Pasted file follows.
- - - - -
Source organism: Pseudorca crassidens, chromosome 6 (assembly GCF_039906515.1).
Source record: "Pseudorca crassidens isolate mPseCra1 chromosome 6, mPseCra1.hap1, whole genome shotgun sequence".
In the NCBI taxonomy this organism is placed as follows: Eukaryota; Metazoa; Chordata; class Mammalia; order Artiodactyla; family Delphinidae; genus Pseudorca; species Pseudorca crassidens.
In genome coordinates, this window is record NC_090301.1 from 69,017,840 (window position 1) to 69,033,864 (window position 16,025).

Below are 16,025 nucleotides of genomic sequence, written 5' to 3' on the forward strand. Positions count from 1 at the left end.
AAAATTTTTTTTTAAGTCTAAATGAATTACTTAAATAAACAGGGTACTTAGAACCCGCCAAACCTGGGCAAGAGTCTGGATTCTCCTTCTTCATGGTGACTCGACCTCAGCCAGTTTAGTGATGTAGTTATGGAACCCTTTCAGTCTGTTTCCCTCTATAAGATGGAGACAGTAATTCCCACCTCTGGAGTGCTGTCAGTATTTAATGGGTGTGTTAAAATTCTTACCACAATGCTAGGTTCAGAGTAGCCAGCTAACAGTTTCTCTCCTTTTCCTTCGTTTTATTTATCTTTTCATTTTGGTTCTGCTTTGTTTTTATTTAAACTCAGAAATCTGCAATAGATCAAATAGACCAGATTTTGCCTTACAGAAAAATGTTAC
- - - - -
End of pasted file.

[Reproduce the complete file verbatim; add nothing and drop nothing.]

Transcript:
Source organism: Pseudorca crassidens, chromosome 6 (assembly GCF_039906515.1).
Source record: "Pseudorca crassidens isolate mPseCra1 chromosome 6, mPseCra1.hap1, whole genome shotgun sequence".
In the NCBI taxonomy this organism is placed as follows: Eukaryota; Metazoa; Chordata; class Mammalia; order Artiodactyla; family Delphinidae; genus Pseudorca; species Pseudorca crassidens.
In genome coordinates, this window is record NC_090301.1 from 69,017,840 (window position 1) to 69,033,864 (window position 16,025).

Below are 16,025 nucleotides of genomic sequence, written 5' to 3' on the forward strand. Positions count from 1 at the left end.
AAAATTTTTTTTTAAGTCTAAATGAATTACTTAAATAAACAGGGTACTTAGAACCCGCCAAACCTGGGCAAGAGTCTGGATTCTCCTTCTTCATGGTGACTCGACCTCAGCCAGTTTAGTGATGTAGTTATGGAACCCTTTCAGTCTGTTTCCCTCTATAAGATGGAGACAGTAATTCCCACCTCTGGAGTGCTGTCAGTATTTAATGGGTGTGTTAAAATTCTTACCACAATGCTAGGTTCAGAGTAGCCAGCTAACAGTTTCTCTCCTTTTCCTTCGTTTTATTTATCTTTTCATTTTGGTTCTGCTTTGTTTTTATTTAAACTCAGAAATCTGCAATAGATCAAATAGACCAGATTTTGCCTTACAGAAAAATGTTAC